Master Nonprofit Time Management in 90 Minutes

by Joan Garry

Want to go deeper on time management? Learn how to take back your time.

Let’s play a game.

You get 10 points if you have ever said to yourself – or out loud – any of the following:

  1. “I never even got up to pee today.”
  2. “Lunch? Who has time for lunch?”
  3. “I’m in back to back meetings all day.”
  4. “I said I’d be home by 6pm- why did I ever make that promise? Never gonna happen.”
  5. “An entire month went by and I never just casually checked in with a board member.
  6. “I’m too busy managing to get myself out of the office to network with colleagues, engage with community leaders, or (gasp) steward donors or cultivate new ones.”
  7. “I can’t even believe how many emails I got today. How does anybody keep up?”

How many points did you get? 70? I’ll bet at least 40.

If you’re like many of my clients, perhaps you wear this lack of white space as some kind of badge of honor.

Time for some compassionate truth telling. This whole badge of honor thing reflects quite poorly on your leadership. 

As a leader you set the tone. If you overhear someone talking about the ridiculous number of emails or anything related to an inability to attend to bodily functions because of too much work, promise me you’ll look in the mirror. This behavior certainly came from you.

YOU can make it stop. And it’s not as hard as you might think.

Here’s a time management strategy I recommend to my clients that enables you to approach your calendar with greater intention and smarter time management and does not take much time at all.


  • Set 90 minutes on or before the 15th of the month. Maybe you can get away with 60 but I know you. If you book 60, something will get in the way and you will rush through this. No rushing on this.
  • Put a blank calendar for the next month in front of you. It can really help to print out a month version so you can really see it (yes, I know that is very 20th century).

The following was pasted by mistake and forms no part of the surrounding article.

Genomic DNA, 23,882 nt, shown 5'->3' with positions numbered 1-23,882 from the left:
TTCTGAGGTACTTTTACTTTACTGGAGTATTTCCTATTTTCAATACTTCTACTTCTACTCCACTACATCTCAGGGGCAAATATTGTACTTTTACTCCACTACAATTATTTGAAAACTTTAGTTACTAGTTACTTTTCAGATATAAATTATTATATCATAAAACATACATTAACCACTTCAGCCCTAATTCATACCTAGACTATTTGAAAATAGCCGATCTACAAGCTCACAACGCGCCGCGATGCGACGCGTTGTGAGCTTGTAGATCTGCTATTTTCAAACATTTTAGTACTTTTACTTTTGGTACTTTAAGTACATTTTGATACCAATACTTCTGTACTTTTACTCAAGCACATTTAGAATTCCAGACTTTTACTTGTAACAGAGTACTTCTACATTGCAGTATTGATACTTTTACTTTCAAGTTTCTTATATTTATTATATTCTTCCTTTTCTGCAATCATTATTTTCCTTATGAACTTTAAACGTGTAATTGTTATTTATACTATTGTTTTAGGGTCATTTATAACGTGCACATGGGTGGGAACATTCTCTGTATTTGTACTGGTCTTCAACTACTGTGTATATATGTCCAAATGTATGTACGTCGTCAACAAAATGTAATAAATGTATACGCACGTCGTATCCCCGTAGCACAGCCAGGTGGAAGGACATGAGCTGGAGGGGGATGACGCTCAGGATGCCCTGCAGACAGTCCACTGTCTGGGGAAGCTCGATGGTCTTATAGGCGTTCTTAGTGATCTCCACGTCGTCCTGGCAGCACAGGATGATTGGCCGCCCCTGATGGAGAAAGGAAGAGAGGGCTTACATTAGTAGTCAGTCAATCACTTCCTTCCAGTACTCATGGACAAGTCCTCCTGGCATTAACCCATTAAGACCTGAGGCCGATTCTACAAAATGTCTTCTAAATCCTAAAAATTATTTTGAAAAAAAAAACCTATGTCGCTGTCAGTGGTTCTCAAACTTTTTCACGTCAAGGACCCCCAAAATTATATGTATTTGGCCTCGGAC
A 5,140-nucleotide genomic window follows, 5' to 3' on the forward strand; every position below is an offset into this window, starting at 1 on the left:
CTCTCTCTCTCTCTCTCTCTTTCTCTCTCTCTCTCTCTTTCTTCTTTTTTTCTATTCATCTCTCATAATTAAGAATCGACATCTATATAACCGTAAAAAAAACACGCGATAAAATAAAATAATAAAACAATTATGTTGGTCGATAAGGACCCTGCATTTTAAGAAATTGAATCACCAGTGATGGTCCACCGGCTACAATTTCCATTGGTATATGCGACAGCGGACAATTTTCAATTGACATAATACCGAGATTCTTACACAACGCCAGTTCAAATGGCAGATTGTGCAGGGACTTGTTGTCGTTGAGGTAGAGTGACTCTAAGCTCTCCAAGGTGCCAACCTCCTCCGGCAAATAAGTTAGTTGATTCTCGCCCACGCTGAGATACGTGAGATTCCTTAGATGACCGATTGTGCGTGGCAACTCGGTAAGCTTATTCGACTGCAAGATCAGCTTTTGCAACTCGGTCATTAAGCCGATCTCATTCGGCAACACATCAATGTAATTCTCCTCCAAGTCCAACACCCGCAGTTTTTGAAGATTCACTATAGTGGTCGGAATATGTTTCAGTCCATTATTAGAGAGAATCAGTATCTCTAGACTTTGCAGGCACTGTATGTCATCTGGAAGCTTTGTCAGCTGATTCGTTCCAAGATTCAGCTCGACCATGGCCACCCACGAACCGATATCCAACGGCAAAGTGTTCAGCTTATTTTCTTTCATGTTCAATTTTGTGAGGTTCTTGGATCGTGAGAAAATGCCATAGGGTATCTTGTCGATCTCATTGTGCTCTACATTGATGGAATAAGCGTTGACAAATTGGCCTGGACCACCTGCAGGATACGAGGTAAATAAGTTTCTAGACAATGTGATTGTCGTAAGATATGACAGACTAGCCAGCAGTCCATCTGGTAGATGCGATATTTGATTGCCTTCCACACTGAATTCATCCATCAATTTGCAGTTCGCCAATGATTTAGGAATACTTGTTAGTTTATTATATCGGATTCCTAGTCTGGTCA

• Next make a list of things that MUST happen during the upcoming month. Here are some examples:
    • Monthly all-staff meeting 
    • 1 hour planning time for agenda for all staff meeting
    • Meetings with 2-4 board members – just a check in – relational not transactional
    • Biweekly board chair/executive director meetings
    • 2 real time phone conversations or zooms with a colleague to kick around trends in your sector that can be a challenge or opportunity
    • Block ½ a day for writing:
      • Some kind of board update that fuels them with impact stories
      • Maybe a blog post for your site or for a blog that reaches potential donors
      • Perhaps a strategy document about the impact of a recently launched program
      • If you are speaking on a panel or a conference, consider extending to a full day to really focus on writing
    • And don’t forget the yoga class or the piano lesson or your kid’s soccer game
  • Plot these out in some format that makes sense on your blank calendar.
  • Now grab your real calendar with commitments already noted:
    • Assess what is on the calendar and look at overlaps with the ideal
    • If it overlaps, it’s time for some time management judgment:
      • Does it have to happen at all?
      • Is it something that someone else can do? (They call that delegating, by the way)
      • Can it move to the following month?
  • Make changes based on the above questions and then have a look.
  • One more thing: make sure the calendar has no (ZERO) meetings back to back. 30 minutes minimum between meetings. Not just for bio breaks. For mind breaks. For the opportunity to capture the action items from the convo you were just in or to deliver what you promised. The sooner you do them, the more impressive it will be. Oh, and this results in a dramatic decrease in, “Oh Dang, I didn’t do the thing. I went right into another meeting.”


  • If you have an assistant, have them set up the meetings on the ideal month – donors, board members, colleagues, etc. 
  • Create a list of meetings that will disappear or be led by someone else and set that aside as an agenda item for the appropriate 1:1.
  • Before the exercise is complete, take a pic of the calendar you created. You’ll need it for next month. Hooray for time management!


Before you repeat the exercise, pull out the calendar from the 15th of last month and compare it to how your current month is shaping up? What did you learn? What thwarted your plans?  

Or did it help you approach your calendar with increased intentionality that will only improve over time?


You’ll tackle 2 months at a time instead of 1 month. You’ll block out time for additional important writing or planning.


After you debrief after the first month, share the recipe at a staff meeting and encourage your team to do the very same thing. You know what I’d call that?

A badge of honor.